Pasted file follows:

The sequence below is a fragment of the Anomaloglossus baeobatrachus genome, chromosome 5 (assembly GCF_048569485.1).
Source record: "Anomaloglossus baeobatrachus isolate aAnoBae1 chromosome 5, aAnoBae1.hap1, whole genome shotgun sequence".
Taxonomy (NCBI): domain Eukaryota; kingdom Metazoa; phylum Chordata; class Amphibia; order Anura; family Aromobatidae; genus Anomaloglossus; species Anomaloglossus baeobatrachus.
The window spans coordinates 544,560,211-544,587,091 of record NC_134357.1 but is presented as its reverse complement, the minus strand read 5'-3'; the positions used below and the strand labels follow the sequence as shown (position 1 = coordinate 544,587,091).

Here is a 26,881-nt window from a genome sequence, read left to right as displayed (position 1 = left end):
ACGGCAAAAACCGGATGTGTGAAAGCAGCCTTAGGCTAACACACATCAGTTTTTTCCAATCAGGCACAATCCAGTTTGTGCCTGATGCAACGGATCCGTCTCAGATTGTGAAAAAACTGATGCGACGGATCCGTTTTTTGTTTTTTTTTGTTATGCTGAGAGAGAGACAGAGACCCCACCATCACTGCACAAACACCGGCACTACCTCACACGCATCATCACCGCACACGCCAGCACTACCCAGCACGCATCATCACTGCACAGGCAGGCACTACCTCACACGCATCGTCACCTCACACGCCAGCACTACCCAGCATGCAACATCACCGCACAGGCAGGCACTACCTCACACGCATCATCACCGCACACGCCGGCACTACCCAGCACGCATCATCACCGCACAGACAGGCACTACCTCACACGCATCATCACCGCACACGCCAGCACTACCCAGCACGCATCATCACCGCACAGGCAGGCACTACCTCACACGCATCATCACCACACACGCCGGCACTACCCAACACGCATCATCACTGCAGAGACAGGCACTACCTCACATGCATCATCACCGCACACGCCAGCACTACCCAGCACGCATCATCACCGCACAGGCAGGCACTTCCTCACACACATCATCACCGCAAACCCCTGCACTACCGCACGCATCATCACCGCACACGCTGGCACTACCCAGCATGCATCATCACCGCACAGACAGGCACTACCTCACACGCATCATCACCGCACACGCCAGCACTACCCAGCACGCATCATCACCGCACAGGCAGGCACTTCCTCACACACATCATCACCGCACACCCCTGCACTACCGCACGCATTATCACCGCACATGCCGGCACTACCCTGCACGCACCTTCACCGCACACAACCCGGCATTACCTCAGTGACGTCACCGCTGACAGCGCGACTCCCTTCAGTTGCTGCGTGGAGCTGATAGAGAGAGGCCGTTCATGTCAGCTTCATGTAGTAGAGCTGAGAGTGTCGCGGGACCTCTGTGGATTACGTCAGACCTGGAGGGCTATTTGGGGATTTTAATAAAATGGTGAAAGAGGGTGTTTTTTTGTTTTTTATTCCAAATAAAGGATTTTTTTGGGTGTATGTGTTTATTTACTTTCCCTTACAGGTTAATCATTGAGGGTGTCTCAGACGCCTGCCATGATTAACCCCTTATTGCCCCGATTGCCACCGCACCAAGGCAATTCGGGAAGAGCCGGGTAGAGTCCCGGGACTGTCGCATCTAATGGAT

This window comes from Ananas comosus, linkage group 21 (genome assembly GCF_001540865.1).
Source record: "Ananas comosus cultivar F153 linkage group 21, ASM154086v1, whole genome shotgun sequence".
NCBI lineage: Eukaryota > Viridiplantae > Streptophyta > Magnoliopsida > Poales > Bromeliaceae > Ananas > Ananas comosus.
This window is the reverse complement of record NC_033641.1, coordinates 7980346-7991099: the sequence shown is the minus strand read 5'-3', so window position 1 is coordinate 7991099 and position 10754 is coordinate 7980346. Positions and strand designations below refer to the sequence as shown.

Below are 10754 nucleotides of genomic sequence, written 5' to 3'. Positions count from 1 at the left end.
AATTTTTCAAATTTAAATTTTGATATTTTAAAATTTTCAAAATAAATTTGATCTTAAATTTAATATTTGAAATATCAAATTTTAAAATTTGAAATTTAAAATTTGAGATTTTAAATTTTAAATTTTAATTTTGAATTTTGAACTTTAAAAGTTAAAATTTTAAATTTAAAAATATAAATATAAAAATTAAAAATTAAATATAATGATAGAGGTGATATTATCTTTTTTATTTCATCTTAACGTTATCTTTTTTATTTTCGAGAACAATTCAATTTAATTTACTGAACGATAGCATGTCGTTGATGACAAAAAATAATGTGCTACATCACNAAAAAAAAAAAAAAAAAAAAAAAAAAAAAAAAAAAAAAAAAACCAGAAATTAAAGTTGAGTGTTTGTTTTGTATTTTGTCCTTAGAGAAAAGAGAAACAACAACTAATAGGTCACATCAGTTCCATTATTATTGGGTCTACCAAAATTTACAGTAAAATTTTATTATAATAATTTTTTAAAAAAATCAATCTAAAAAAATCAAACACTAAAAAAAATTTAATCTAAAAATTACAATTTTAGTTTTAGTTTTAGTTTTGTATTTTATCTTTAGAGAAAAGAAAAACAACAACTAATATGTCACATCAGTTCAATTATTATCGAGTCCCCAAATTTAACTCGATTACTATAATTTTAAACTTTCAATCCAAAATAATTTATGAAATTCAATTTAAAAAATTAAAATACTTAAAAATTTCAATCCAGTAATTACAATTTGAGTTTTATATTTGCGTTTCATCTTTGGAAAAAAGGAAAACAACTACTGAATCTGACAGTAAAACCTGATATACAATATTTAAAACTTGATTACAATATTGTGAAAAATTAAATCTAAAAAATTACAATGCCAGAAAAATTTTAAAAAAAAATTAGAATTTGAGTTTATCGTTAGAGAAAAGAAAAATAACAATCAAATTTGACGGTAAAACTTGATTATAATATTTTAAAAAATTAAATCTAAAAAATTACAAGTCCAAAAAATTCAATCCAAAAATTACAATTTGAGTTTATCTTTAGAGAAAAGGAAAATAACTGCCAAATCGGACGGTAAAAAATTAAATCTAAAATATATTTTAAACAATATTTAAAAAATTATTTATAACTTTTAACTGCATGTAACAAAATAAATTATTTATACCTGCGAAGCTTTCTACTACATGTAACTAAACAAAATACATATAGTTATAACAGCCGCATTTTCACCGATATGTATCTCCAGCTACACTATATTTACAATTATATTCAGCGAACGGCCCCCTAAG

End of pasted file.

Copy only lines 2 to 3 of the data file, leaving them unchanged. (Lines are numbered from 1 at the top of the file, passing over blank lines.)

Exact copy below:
Source record: "Anomaloglossus baeobatrachus isolate aAnoBae1 chromosome 5, aAnoBae1.hap1, whole genome shotgun sequence".
Taxonomy (NCBI): domain Eukaryota; kingdom Metazoa; phylum Chordata; class Amphibia; order Anura; family Aromobatidae; genus Anomaloglossus; species Anomaloglossus baeobatrachus.